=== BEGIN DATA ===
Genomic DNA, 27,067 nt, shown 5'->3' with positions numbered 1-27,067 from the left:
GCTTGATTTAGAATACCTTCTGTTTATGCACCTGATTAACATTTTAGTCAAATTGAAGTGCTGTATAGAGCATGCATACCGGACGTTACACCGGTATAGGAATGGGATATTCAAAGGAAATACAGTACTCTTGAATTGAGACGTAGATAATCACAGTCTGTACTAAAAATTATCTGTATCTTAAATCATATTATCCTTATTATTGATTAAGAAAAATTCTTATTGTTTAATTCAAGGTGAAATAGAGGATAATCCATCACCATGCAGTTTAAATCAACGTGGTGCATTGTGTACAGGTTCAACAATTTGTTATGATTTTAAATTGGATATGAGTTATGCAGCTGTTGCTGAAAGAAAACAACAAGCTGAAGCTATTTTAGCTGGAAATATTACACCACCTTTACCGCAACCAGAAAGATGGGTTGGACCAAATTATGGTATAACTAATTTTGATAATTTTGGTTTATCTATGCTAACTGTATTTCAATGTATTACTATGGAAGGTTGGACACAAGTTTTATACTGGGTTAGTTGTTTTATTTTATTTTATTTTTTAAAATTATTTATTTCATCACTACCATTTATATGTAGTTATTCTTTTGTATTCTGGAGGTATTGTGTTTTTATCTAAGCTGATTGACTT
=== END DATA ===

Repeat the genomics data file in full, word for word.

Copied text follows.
Genomic DNA, 27,067 nt, shown 5'->3' with positions numbered 1-27,067 from the left:
GCTTGATTTAGAATACCTTCTGTTTATGCACCTGATTAACATTTTAGTCAAATTGAAGTGCTGTATAGAGCATGCATACCGGACGTTACACCGGTATAGGAATGGGATATTCAAAGGAAATACAGTACTCTTGAATTGAGACGTAGATAATCACAGTCTGTACTAAAAATTATCTGTATCTTAAATCATATTATCCTTATTATTGATTAAGAAAAATTCTTATTGTTTAATTCAAGGTGAAATAGAGGATAATCCATCACCATGCAGTTTAAATCAACGTGGTGCATTGTGTACAGGTTCAACAATTTGTTATGATTTTAAATTGGATATGAGTTATGCAGCTGTTGCTGAAAGAAAACAACAAGCTGAAGCTATTTTAGCTGGAAATATTACACCACCTTTACCGCAACCAGAAAGATGGGTTGGACCAAATTATGGTATAACTAATTTTGATAATTTTGGTTTATCTATGCTAACTGTATTTCAATGTATTACTATGGAAGGTTGGACACAAGTTTTATACTGGGTTAGTTGTTTTATTTTATTTTATTTTTTAAAATTATTTATTTCATCACTACCATTTATATGTAGTTATTCTTTTGTATTCTGGAGGTATTGTGTTTTTATCTAAGCTGATTGACTT